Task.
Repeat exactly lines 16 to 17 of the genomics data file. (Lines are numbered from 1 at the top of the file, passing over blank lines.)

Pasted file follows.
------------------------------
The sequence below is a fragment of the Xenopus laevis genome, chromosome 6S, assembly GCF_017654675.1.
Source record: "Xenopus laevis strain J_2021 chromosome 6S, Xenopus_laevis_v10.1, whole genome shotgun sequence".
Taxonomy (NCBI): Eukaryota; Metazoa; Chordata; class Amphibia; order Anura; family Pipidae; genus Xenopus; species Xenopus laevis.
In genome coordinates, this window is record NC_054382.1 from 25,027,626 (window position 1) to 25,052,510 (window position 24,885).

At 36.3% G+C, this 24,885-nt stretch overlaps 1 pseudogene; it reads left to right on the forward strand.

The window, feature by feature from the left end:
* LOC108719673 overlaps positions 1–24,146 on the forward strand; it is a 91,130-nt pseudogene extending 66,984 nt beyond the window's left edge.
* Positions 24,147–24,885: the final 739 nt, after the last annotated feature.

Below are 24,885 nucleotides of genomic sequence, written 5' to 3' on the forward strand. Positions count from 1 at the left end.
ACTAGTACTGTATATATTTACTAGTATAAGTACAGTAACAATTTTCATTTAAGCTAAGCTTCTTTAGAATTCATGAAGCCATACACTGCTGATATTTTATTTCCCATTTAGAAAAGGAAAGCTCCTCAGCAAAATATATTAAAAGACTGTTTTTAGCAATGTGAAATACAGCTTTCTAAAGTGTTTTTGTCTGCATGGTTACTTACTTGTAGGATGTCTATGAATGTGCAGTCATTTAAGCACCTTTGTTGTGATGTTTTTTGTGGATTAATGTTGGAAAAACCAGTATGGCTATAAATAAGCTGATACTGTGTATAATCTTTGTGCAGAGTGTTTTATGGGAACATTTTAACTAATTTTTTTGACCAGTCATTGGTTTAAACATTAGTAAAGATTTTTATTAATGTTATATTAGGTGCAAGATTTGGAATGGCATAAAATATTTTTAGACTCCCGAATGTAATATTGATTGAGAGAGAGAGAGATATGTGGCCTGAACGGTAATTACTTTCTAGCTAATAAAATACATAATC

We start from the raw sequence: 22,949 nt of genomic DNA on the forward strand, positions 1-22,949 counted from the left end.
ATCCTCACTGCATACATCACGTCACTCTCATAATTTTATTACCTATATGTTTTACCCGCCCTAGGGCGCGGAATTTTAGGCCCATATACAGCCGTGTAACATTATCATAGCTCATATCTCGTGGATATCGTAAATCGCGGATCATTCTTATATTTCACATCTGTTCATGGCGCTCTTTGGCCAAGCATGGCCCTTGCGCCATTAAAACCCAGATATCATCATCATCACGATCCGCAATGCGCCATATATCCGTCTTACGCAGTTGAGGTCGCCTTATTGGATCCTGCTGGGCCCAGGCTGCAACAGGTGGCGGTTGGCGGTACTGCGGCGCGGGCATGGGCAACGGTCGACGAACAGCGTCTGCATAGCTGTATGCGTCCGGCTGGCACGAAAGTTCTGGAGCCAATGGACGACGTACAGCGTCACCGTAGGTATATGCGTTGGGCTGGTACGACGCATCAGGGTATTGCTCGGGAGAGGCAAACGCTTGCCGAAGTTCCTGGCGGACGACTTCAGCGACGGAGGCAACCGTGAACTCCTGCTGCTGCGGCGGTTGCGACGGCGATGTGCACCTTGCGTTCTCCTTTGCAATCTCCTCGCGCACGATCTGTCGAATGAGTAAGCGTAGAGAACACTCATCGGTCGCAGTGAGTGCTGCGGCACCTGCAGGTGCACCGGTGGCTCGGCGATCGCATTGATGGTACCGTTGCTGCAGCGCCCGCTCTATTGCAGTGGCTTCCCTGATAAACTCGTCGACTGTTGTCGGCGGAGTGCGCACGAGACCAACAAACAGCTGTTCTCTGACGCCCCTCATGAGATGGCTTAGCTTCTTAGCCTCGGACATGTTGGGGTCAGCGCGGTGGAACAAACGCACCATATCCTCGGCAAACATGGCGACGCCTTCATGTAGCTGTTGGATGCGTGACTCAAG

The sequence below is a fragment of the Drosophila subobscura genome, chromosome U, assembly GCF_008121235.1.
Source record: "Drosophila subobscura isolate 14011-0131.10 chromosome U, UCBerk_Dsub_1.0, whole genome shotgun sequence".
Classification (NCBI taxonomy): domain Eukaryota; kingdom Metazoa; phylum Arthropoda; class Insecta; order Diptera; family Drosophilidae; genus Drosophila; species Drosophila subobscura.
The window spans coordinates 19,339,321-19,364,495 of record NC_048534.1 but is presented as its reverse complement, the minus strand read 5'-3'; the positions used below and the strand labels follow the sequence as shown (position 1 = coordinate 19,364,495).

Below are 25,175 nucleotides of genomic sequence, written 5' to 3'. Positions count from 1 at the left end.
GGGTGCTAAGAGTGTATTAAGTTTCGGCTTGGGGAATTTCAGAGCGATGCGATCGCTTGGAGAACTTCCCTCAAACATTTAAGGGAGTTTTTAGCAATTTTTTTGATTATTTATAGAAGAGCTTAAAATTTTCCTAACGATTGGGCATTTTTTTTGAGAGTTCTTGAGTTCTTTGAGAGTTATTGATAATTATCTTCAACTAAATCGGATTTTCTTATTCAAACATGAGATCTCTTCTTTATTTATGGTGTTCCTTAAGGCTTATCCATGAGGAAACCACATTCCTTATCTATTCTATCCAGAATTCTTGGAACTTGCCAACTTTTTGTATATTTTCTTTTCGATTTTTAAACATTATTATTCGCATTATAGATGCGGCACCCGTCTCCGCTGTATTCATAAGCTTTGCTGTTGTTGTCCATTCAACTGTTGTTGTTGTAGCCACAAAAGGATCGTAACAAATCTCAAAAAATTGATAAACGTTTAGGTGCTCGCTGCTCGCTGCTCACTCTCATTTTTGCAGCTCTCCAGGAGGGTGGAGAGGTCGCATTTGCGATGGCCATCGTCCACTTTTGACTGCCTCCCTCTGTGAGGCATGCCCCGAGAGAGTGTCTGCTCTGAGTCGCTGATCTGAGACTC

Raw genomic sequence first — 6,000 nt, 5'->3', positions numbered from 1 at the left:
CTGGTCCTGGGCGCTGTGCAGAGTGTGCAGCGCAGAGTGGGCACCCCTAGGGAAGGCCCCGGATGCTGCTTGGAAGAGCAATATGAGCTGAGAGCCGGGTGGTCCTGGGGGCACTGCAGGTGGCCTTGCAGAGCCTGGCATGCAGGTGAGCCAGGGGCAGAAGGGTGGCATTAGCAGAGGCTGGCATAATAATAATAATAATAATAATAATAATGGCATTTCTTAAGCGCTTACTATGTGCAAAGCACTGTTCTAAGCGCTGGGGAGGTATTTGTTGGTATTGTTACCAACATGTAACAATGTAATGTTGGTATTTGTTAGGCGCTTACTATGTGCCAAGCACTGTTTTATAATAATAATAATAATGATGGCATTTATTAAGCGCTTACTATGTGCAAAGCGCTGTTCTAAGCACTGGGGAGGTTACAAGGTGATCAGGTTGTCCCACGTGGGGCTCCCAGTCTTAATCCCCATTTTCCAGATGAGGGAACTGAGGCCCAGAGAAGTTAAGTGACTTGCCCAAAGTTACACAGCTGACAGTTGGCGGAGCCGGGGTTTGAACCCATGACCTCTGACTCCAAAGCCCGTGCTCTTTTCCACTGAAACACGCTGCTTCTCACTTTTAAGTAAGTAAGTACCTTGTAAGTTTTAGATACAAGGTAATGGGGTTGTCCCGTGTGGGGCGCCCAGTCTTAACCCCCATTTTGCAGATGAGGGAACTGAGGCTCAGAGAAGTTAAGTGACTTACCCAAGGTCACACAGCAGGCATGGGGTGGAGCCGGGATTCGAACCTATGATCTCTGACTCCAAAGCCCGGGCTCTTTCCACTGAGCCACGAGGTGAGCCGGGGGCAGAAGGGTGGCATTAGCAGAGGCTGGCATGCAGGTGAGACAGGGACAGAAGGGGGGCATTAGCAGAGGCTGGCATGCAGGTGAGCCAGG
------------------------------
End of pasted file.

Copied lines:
The window spans coordinates 19,339,321-19,364,495 of record NC_048534.1 but is presented as its reverse complement, the minus strand read 5'-3'; the positions used below and the strand labels follow the sequence as shown (position 1 = coordinate 19,364,495).

Below are 25,175 nucleotides of genomic sequence, written 5' to 3'. Positions count from 1 at the left end.